Working in a shop is a strange way to make a living. In a normal job, you get on with it, safe from the intrusions of whoever happens to be passing. How much livelier would the average office be if passers-by popped in to use the photocopier, or have their tax returns scrutinised by Dave in accounts? Much livelier, but possibly a touch less productive. If you have a shop, you have to believe anyone who comes in will buy something, from a packet of cigarette papers to a bottle of Krug, and if nobody comes in, it's goodbye. But there's no telling who will come in, what they will want, and whether you will be able to help them.
Over the past few years, we've seen everything - from people too drunk to speak, to someone having a full-blown grand mal seizure, to someone with clear mental health issues who had recently stopped their medication.
This last person was particularly interesting to me. Both my parents worked in psychiatric medicine
and, as a keen amateur psychologist (for which read "I have an interesting degree, but haven't used it"), I could sense there was something amiss as she chatted to an invisible friend . She tried to buy an array of pretty strong Belgian beer, and I asked her if she thought it might interfere with any medicine she was taking. "Oh, I've stopped taking my tablets, they make me feel too dopey," was the reply.
OK, so now I have to explain
that I'm not going to sell her any beer. Hmmm. We eventually compromised on some 2.5 per cent abv fruit beers - not ideal, but the best I could do under the circumstances.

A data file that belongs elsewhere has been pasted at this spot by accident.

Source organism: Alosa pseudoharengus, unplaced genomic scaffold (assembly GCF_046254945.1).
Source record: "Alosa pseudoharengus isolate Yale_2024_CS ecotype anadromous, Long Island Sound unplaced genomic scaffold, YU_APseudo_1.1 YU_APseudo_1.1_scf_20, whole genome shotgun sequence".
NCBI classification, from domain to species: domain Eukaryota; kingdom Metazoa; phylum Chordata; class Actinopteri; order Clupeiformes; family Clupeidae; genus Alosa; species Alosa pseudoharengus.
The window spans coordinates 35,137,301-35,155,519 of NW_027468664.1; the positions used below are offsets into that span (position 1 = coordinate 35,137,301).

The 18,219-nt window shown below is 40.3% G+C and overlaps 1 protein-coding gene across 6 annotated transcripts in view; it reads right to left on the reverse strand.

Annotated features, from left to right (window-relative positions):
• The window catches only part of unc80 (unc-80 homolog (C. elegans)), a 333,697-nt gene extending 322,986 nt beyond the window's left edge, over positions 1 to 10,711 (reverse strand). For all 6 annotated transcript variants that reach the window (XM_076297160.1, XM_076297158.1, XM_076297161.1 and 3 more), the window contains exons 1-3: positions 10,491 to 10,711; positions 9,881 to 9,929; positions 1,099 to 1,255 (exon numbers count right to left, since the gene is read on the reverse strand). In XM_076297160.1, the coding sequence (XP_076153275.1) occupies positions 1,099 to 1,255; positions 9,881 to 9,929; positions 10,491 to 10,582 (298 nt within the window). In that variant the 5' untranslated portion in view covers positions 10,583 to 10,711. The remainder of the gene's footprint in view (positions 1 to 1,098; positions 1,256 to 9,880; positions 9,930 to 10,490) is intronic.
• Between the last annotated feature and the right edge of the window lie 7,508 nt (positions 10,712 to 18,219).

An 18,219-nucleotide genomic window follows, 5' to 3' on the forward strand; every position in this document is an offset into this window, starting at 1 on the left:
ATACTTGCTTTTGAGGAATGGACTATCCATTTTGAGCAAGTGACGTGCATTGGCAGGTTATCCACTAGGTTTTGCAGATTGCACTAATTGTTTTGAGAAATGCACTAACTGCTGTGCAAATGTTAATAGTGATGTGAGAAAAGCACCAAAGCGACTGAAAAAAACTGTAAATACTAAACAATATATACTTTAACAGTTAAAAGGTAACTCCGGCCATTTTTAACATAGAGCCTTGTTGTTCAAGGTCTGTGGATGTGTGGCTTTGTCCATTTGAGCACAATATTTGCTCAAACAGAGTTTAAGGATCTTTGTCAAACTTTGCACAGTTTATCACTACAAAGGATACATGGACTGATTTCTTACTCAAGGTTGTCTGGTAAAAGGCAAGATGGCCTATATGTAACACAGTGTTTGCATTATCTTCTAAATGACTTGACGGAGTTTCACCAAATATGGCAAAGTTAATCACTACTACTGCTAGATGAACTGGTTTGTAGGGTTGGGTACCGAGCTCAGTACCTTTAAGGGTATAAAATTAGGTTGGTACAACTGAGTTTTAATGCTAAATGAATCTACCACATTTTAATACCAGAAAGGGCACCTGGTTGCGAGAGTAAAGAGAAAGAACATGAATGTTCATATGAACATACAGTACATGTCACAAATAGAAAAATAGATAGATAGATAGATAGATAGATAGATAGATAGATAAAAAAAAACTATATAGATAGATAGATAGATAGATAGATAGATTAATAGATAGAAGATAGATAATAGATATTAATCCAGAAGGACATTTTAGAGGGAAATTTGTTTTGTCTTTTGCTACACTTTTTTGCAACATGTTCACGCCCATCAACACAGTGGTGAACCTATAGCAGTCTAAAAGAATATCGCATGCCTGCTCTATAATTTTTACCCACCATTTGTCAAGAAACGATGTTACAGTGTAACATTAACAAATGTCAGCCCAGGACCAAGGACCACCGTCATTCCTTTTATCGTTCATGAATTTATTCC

The latest person keeping us on our toes is a 40(ish)-year-old woman with Down's syndrome, and some of the learning difficulties that can go along with this condition. She occasionally buys beer, but more often cigarettes and chocolate. She's been coming to see us more and more lately, as unfortunately it seems she's been barred from other local shops on account of her disruptive behaviour. Everyone here has had a taste of her temper, and I have to say it's pretty intimidating. It's usually sparked off by her not having enough money to buy what she wants. We try to explain the nature of commerce, the exchange of goods for money, but sadly she struggles with that concept. "Oh, come on!" is her little phrase, accompanied by a shake of the hand. Eventually this escalates into shouting, blocking the doorway, worrying customers, leaving, pushing rubbish through the letterbox, and blocking the door again.
But I refuse to be intimidated. I go outside and gently but firmly ask her what the matter is. I explain she needs a little more money to buy chocolate. Does she have a little more money? "I've only got coppers at home" she says ruefully. Well, coppers are money, I say. She shoots me a surprised look. "I've got loads," she says, and goes home to get some, returning a couple of minutes later with a handful. She's still a bit short of funds, but we sell her some chocolate anyway. The next time I see her, she says: "It's OK, I've got money," and I'm pleased that I made the effort with our care in the community programme.